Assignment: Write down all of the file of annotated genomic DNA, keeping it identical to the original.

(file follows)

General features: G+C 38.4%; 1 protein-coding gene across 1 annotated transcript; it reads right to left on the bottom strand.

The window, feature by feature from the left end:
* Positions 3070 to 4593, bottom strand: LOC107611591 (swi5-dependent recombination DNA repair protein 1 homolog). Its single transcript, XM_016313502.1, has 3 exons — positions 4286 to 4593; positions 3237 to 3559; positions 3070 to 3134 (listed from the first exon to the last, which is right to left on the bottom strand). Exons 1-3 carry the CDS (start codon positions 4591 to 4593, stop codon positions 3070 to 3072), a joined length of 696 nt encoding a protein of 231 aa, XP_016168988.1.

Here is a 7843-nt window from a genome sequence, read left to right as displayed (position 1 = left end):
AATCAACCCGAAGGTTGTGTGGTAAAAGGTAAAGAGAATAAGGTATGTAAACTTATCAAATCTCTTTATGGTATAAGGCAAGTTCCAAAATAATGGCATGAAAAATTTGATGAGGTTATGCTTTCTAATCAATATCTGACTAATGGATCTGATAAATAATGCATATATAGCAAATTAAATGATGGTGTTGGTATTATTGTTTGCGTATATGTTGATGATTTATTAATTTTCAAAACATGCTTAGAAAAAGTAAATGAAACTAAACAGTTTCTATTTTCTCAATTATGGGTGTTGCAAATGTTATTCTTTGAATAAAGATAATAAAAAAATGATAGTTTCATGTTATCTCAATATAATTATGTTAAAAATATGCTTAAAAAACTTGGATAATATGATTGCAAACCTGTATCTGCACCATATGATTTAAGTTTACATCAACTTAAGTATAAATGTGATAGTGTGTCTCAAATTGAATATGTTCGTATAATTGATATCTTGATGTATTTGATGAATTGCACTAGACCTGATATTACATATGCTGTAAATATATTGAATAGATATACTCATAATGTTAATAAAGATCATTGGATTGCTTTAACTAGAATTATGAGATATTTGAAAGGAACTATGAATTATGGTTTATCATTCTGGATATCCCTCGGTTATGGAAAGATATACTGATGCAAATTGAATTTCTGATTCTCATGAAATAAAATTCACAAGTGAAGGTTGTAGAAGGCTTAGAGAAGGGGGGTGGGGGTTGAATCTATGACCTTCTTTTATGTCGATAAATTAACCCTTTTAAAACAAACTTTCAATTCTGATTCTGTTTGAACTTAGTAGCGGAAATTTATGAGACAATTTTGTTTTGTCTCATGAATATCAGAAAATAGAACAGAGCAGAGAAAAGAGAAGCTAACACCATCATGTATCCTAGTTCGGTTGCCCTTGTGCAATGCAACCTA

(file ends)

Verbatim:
General features: G+C 38.4%; 1 protein-coding gene across 1 annotated transcript; it reads right to left on the bottom strand.

The window, feature by feature from the left end:
* Positions 3070 to 4593, bottom strand: LOC107611591 (swi5-dependent recombination DNA repair protein 1 homolog). Its single transcript, XM_016313502.1, has 3 exons — positions 4286 to 4593; positions 3237 to 3559; positions 3070 to 3134 (listed from the first exon to the last, which is right to left on the bottom strand). Exons 1-3 carry the CDS (start codon positions 4591 to 4593, stop codon positions 3070 to 3072), a joined length of 696 nt encoding a protein of 231 aa, XP_016168988.1.

Here is a 7843-nt window from a genome sequence, read left to right as displayed (position 1 = left end):
AATCAACCCGAAGGTTGTGTGGTAAAAGGTAAAGAGAATAAGGTATGTAAACTTATCAAATCTCTTTATGGTATAAGGCAAGTTCCAAAATAATGGCATGAAAAATTTGATGAGGTTATGCTTTCTAATCAATATCTGACTAATGGATCTGATAAATAATGCATATATAGCAAATTAAATGATGGTGTTGGTATTATTGTTTGCGTATATGTTGATGATTTATTAATTTTCAAAACATGCTTAGAAAAAGTAAATGAAACTAAACAGTTTCTATTTTCTCAATTATGGGTGTTGCAAATGTTATTCTTTGAATAAAGATAATAAAAAAATGATAGTTTCATGTTATCTCAATATAATTATGTTAAAAATATGCTTAAAAAACTTGGATAATATGATTGCAAACCTGTATCTGCACCATATGATTTAAGTTTACATCAACTTAAGTATAAATGTGATAGTGTGTCTCAAATTGAATATGTTCGTATAATTGATATCTTGATGTATTTGATGAATTGCACTAGACCTGATATTACATATGCTGTAAATATATTGAATAGATATACTCATAATGTTAATAAAGATCATTGGATTGCTTTAACTAGAATTATGAGATATTTGAAAGGAACTATGAATTATGGTTTATCATTCTGGATATCCCTCGGTTATGGAAAGATATACTGATGCAAATTGAATTTCTGATTCTCATGAAATAAAATTCACAAGTGAAGGTTGTAGAAGGCTTAGAGAAGGGGGGTGGGGGTTGAATCTATGACCTTCTTTTATGTCGATAAATTAACCCTTTTAAAACAAACTTTCAATTCTGATTCTGTTTGAACTTAGTAGCGGAAATTTATGAGACAATTTTGTTTTGTCTCATGAATATCAGAAAATAGAACAGAGCAGAGAAAAGAGAAGCTAACACCATCATGTATCCTAGTTCGGTTGCCCTTGTGCAATGCAACCTA